The MBTA says it has withdrawn plans to build the $5.6 million monopole system for improved Wi-Fi service along its commuter rail network’s rights of way. In addition, it may take some time to restart the project because of other MBTA construction projects. “Implementation of the Wi-Fi project at this time cannot be undertaken consistent with the MBTA’s transportation system and safety needs,” MBTA Interim General Manager Steve Poftak wrote In a letter Thursday to BAI Communications U.S. CEO Jerry Elliott . “At present, the MBTA must necessarily focus on the federally-mandated and time-sensitive positive train control project as well as the Green Line extension project, and activities on the right of way in support of the License will be delayed accordingly.”
The positive train control project involves installing equipment designed to prevent train crashes. The monopole plan included 14 commuter rail lines and boat lines and the South, North and Back Bay stations. The monopole plans drew nearly universal criticism from state and federal legislators and from municipalities and residents located along the pole path who said the poles would interfere with historic sites, community character and with scenic views. Poftak said, in his letter to Elliott, concerns over the effects of the monopoles on historic sites and community character were “valid." The commonwealth’s 11-member Congressional delegation sent a letter to the Federal Communications Commission in late July asking the commission to look into the poles. “The commonwealth of Massachusetts is home to some of the most important historical sites in the United States, and it is essential to preserve these sites for future generations,” the delegation wrote, according to a letter released by Sen. Edward Markey’s office, D-Mass. “The commission should consider how installing monopoles high above the tree line could impact the historic and cultural character of the involved cities and towns.” The MBTA notified contractor BAI Communications that it will not approve the company’s current Wi-Fi system proposal, under which BAI would install the monopoles. In a letter to BAI, the MBTA said the proposal is not consistent with the license agreement, and cited concerns among members of the public and among federal and state legislators concerning the project’s impact on historic sites and community character. The MBTA said the pole license anticipated a more modest project involving the use of “short monopoles” or “existing light poles” to provide Wi-Fi, with only “excess space” available for lease to third party communication providers.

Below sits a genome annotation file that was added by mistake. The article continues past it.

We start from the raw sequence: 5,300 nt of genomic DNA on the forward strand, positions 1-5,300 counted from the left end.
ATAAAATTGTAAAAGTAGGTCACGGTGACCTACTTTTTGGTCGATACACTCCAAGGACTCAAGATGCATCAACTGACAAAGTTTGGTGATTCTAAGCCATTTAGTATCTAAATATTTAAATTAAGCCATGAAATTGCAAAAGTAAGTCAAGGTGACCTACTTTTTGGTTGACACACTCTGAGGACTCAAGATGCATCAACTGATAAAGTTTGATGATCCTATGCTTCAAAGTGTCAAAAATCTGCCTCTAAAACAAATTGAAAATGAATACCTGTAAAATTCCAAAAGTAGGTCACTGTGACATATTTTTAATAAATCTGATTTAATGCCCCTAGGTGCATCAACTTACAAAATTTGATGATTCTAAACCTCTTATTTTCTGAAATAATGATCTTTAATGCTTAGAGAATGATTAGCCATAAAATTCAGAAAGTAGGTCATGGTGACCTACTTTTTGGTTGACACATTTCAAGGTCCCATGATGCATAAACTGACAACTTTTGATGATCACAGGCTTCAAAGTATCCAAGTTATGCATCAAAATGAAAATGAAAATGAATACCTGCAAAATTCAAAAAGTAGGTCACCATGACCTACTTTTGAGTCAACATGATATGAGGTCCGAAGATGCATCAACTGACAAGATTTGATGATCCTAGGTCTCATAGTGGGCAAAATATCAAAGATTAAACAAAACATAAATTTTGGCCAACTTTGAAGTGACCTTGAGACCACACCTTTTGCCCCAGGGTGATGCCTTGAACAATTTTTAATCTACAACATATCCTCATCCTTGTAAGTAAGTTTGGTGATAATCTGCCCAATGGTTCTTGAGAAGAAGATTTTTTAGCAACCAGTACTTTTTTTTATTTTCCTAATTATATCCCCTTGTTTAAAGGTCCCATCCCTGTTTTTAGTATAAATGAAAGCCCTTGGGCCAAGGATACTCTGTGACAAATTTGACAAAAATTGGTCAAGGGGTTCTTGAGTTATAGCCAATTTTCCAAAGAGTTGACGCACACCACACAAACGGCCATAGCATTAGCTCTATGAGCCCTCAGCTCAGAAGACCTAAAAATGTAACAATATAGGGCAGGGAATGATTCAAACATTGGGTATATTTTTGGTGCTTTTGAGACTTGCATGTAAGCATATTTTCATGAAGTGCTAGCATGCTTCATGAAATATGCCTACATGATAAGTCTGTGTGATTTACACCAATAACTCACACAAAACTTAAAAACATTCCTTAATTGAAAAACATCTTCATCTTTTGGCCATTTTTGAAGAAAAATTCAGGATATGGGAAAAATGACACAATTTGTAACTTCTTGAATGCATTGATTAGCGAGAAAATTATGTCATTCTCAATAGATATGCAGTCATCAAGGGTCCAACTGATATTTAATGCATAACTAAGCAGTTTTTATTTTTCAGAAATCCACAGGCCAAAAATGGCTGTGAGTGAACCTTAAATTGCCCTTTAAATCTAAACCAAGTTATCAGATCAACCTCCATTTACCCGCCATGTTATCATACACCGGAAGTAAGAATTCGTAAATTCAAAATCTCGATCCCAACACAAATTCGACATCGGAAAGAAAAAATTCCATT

BAI’s current proposal would double the size of every pole (and install an extensive fiber network) for the purpose of creating infrastructure to lease. The MBTA has invited BAI to submit a new implementation plan that better reflects the more modest project anticipated by the license, on a timeframe that is consistent with the MBTA’s transportation and safety needs.
The State House News Service contributed to this story.